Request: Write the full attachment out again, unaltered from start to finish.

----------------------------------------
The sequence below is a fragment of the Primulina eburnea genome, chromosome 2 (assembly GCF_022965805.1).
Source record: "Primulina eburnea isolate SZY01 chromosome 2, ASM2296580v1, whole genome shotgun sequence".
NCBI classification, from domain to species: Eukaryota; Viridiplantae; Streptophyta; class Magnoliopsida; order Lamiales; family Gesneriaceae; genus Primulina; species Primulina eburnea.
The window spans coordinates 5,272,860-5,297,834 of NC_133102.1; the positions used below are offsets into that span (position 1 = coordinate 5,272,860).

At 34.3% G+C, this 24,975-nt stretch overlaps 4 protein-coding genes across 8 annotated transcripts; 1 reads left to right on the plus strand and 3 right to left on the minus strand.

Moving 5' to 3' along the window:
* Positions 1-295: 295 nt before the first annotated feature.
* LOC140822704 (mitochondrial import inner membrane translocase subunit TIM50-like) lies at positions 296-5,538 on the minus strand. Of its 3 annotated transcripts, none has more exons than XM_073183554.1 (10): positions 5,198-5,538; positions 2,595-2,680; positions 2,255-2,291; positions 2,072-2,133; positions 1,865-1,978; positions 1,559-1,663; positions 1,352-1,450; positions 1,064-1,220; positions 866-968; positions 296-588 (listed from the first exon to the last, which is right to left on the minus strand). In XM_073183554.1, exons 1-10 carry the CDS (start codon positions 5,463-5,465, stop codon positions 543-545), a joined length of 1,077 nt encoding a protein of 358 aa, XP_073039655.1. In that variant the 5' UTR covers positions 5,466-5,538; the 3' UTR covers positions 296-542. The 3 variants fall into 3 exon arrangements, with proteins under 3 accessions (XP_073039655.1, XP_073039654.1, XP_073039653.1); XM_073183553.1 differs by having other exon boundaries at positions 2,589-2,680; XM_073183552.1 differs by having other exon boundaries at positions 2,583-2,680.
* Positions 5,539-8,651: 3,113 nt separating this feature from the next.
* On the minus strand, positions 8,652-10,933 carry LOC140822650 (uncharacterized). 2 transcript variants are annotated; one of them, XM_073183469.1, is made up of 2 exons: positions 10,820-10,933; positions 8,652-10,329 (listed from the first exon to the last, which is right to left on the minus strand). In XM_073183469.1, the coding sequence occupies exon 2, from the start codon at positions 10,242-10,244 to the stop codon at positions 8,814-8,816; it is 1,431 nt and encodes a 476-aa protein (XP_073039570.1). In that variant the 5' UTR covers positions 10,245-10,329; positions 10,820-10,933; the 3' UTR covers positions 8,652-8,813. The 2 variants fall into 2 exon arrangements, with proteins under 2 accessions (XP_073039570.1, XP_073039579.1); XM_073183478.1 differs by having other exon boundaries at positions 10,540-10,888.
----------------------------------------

The sequence below is a fragment of the Primulina eburnea genome, chromosome 2 (assembly GCF_022965805.1).
Source record: "Primulina eburnea isolate SZY01 chromosome 2, ASM2296580v1, whole genome shotgun sequence".
NCBI classification, from domain to species: Eukaryota; Viridiplantae; Streptophyta; class Magnoliopsida; order Lamiales; family Gesneriaceae; genus Primulina; species Primulina eburnea.
The window spans coordinates 5,272,860-5,297,834 of NC_133102.1; the positions used below are offsets into that span (position 1 = coordinate 5,272,860).

At 34.3% G+C, this 24,975-nt stretch overlaps 4 protein-coding genes across 8 annotated transcripts; 1 reads left to right on the plus strand and 3 right to left on the minus strand.

Moving 5' to 3' along the window:
* Positions 1-295: 295 nt before the first annotated feature.
* LOC140822704 (mitochondrial import inner membrane translocase subunit TIM50-like) lies at positions 296-5,538 on the minus strand. Of its 3 annotated transcripts, none has more exons than XM_073183554.1 (10): positions 5,198-5,538; positions 2,595-2,680; positions 2,255-2,291; positions 2,072-2,133; positions 1,865-1,978; positions 1,559-1,663; positions 1,352-1,450; positions 1,064-1,220; positions 866-968; positions 296-588 (listed from the first exon to the last, which is right to left on the minus strand). In XM_073183554.1, exons 1-10 carry the CDS (start codon positions 5,463-5,465, stop codon positions 543-545), a joined length of 1,077 nt encoding a protein of 358 aa, XP_073039655.1. In that variant the 5' UTR covers positions 5,466-5,538; the 3' UTR covers positions 296-542. The 3 variants fall into 3 exon arrangements, with proteins under 3 accessions (XP_073039655.1, XP_073039654.1, XP_073039653.1); XM_073183553.1 differs by having other exon boundaries at positions 2,589-2,680; XM_073183552.1 differs by having other exon boundaries at positions 2,583-2,680.
* Positions 5,539-8,651: 3,113 nt separating this feature from the next.
* On the minus strand, positions 8,652-10,933 carry LOC140822650 (uncharacterized). 2 transcript variants are annotated; one of them, XM_073183469.1, is made up of 2 exons: positions 10,820-10,933; positions 8,652-10,329 (listed from the first exon to the last, which is right to left on the minus strand). In XM_073183469.1, the coding sequence occupies exon 2, from the start codon at positions 10,242-10,244 to the stop codon at positions 8,814-8,816; it is 1,431 nt and encodes a 476-aa protein (XP_073039570.1). In that variant the 5' UTR covers positions 10,245-10,329; positions 10,820-10,933; the 3' UTR covers positions 8,652-8,813. The 2 variants fall into 2 exon arrangements, with proteins under 2 accessions (XP_073039570.1, XP_073039579.1); XM_073183478.1 differs by having other exon boundaries at positions 10,540-10,888.